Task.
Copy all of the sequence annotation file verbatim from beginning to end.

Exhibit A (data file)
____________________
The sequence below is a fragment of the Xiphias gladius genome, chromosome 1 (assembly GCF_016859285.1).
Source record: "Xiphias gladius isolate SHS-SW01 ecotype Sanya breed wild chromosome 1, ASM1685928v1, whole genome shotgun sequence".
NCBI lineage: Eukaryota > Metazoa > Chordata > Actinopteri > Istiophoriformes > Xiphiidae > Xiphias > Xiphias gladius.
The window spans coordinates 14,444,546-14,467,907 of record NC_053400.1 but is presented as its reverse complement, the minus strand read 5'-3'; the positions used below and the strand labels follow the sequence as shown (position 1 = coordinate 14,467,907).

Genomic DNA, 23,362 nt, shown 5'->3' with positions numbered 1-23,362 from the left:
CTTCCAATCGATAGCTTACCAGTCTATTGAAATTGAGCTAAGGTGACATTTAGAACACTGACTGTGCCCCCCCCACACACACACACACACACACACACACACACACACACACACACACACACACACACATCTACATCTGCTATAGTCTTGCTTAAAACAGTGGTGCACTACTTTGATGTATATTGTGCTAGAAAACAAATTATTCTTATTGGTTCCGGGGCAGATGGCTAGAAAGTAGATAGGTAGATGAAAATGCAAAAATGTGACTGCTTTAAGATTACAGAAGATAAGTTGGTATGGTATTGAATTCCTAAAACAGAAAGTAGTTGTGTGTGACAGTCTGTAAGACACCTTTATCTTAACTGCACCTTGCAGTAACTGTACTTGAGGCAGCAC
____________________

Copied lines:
The sequence below is a fragment of the Xiphias gladius genome, chromosome 1 (assembly GCF_016859285.1).
Source record: "Xiphias gladius isolate SHS-SW01 ecotype Sanya breed wild chromosome 1, ASM1685928v1, whole genome shotgun sequence".
NCBI lineage: Eukaryota > Metazoa > Chordata > Actinopteri > Istiophoriformes > Xiphiidae > Xiphias > Xiphias gladius.
The window spans coordinates 14,444,546-14,467,907 of record NC_053400.1 but is presented as its reverse complement, the minus strand read 5'-3'; the positions used below and the strand labels follow the sequence as shown (position 1 = coordinate 14,467,907).

Genomic DNA, 23,362 nt, shown 5'->3' with positions numbered 1-23,362 from the left:
CTTCCAATCGATAGCTTACCAGTCTATTGAAATTGAGCTAAGGTGACATTTAGAACACTGACTGTGCCCCCCCCACACACACACACACACACACACACACACACACACACACACACACACACACACACATCTACATCTGCTATAGTCTTGCTTAAAACAGTGGTGCACTACTTTGATGTATATTGTGCTAGAAAACAAATTATTCTTATTGGTTCCGGGGCAGATGGCTAGAAAGTAGATAGGTAGATGAAAATGCAAAAATGTGACTGCTTTAAGATTACAGAAGATAAGTTGGTATGGTATTGAATTCCTAAAACAGAAAGTAGTTGTGTGTGACAGTCTGTAAGACACCTTTATCTTAACTGCACCTTGCAGTAACTGTACTTGAGGCAGCAC